As for the Sci Fi of autonomous, when that finally comes to fruition, it makes _at_least_ as much sense for a privately owned vehicle, as for a Taxicab; as the parking issue becomes a nonevent.

  • avatar

    “since the average car owner only uses their vehicle 4 percent of the time, ride sharing would be far more efficient”

    Yeah, but the problem is that 4% occurs at nearly the same time for everyone:
    8 AM drive to work
    noon drive to/from lunch
    6 PM drive home

    I can’t rent my car if I’m using it too! So my car will be available from 11 PM to 5 AM… you good with that? I’d love to hail an Uber and when they show up point to my boat trailer and request the nearest boat ramp.

    I understand how this ride share thing could work in the city but out in the ‘burbs you need like 1 car plus 2 SUVs just to keep up with Jones… and I’d bet that 80% of car purchases boil down to this: Ohhhh you’ve got leather and the 12 speaker system, nice, did you see MY new car?

    Maybe its because I enjoy my vehicles and use them for various purposes but I’ve never understood the hype around this ride-share economy. It still seems like its a good 100 years away from becoming anywhere near mainstream. I assume we will have flying cars before the every man’s answer to transportation is an automated Uber pod. Till then city folks will take the subway / metro / hyperloop.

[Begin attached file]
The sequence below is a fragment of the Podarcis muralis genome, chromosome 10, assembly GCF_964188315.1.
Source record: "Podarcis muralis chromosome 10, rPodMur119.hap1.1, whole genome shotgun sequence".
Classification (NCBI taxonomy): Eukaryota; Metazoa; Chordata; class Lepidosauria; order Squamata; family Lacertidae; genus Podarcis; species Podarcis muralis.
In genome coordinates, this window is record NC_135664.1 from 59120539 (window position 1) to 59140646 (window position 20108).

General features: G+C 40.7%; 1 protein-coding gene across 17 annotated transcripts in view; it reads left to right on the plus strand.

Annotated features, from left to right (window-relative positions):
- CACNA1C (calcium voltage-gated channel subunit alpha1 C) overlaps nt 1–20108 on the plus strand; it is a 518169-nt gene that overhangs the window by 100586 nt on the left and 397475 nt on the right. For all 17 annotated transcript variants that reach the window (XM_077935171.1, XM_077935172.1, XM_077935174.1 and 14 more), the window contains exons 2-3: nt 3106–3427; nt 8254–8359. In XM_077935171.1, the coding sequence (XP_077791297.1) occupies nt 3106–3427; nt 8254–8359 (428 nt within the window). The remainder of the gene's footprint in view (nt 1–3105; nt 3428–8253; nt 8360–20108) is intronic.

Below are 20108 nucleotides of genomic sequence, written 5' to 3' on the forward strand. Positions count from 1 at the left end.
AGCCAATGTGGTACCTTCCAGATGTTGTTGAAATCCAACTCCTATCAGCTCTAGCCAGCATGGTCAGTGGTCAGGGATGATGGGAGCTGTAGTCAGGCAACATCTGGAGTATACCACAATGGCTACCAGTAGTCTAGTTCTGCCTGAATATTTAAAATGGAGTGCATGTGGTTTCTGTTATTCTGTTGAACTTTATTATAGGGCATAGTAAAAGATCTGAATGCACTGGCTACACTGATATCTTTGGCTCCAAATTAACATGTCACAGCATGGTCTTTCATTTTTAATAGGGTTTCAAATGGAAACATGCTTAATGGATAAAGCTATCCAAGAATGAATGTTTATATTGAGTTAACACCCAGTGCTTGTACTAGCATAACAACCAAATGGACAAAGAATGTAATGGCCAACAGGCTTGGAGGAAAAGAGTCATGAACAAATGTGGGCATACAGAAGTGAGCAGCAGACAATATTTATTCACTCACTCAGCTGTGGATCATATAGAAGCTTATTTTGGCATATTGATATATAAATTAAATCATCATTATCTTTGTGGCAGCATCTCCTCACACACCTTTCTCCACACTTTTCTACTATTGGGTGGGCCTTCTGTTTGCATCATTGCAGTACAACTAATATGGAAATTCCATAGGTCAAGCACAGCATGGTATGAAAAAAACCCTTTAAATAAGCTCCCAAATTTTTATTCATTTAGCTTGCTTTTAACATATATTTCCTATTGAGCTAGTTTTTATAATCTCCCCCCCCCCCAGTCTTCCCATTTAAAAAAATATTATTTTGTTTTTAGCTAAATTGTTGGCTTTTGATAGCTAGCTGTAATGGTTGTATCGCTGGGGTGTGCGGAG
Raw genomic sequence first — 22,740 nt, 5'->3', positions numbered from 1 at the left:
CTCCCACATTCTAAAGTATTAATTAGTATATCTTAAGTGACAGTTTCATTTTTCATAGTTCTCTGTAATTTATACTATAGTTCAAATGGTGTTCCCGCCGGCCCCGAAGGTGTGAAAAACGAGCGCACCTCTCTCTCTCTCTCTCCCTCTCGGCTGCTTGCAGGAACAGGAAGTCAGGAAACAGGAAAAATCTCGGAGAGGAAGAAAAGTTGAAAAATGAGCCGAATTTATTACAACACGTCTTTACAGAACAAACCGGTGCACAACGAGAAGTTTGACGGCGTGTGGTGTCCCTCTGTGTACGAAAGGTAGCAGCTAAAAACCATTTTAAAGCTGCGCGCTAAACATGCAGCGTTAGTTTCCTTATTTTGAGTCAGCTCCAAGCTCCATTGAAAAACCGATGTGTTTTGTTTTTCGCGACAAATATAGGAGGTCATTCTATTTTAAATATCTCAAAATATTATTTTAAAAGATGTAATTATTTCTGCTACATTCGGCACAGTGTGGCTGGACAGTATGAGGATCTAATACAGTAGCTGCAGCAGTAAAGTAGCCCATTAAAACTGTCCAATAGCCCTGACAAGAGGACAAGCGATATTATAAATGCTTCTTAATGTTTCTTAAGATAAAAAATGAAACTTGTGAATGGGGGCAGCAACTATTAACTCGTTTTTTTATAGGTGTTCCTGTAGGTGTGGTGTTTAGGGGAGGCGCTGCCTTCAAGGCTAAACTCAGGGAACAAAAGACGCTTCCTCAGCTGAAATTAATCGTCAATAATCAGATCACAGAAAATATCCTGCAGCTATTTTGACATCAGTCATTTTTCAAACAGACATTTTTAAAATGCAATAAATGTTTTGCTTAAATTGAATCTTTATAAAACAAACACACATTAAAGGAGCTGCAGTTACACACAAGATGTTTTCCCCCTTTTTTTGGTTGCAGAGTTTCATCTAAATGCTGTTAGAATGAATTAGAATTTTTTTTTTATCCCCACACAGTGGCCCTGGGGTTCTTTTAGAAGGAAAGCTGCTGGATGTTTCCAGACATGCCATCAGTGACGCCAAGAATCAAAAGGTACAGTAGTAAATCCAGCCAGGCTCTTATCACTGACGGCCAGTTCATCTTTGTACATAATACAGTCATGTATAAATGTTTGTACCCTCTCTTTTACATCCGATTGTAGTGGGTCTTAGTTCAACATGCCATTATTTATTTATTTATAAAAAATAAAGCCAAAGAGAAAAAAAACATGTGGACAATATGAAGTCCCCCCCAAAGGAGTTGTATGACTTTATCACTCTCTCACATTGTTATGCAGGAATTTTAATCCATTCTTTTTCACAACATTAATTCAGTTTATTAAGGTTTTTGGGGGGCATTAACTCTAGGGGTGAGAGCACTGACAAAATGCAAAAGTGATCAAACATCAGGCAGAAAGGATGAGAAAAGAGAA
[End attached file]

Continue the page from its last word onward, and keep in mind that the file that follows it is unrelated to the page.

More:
• 0 avatar

      Uber is working on your flying car.

    • 0 avatar

      Not to mention people want private transport. They don’t want someone else’s body odors and trash invading their space. Nor do they want anyone f*cking with their radio presets or seat position. That’s why people don’t like public transport.

      • 0 avatar

        Today we share office space, share airplane space, share restaurant space, share vacation space, where does it end? Well… my vehicle is one of the few places left where everything is just the way I want it. Nobody tells me to change the radio or turn down the temperature.

        Given the way most people keep their cars there is NO way I’d borrow one due to the pig-like environment inside!

        • 0 avatar

          To be fare, I use Uber quite a lot for work all over the country (and locally occasionally), and I have never had an Uber car that wasn’t immaculate inside and out. I’m sure there are some, but I am also sure those drivers would be poorly rated.

          • 0 avatar

            The Uber drivers make sure the cars are in tip-top shape, but without the driver to police things and clean up I think cars would be a mess quite quickly.

  • avatar

    I met with a drivers ed class at the local high school (In a suburban town but with great rail links to the nearest big city (This was in a school where DriversED used to be a required course but this was the first year it was optional.)) I asked by show of hands in this self selected group how many expected to own their own cars in 5 years time. less than half of this group which was already less than 1/2 of the senior class put their hands up.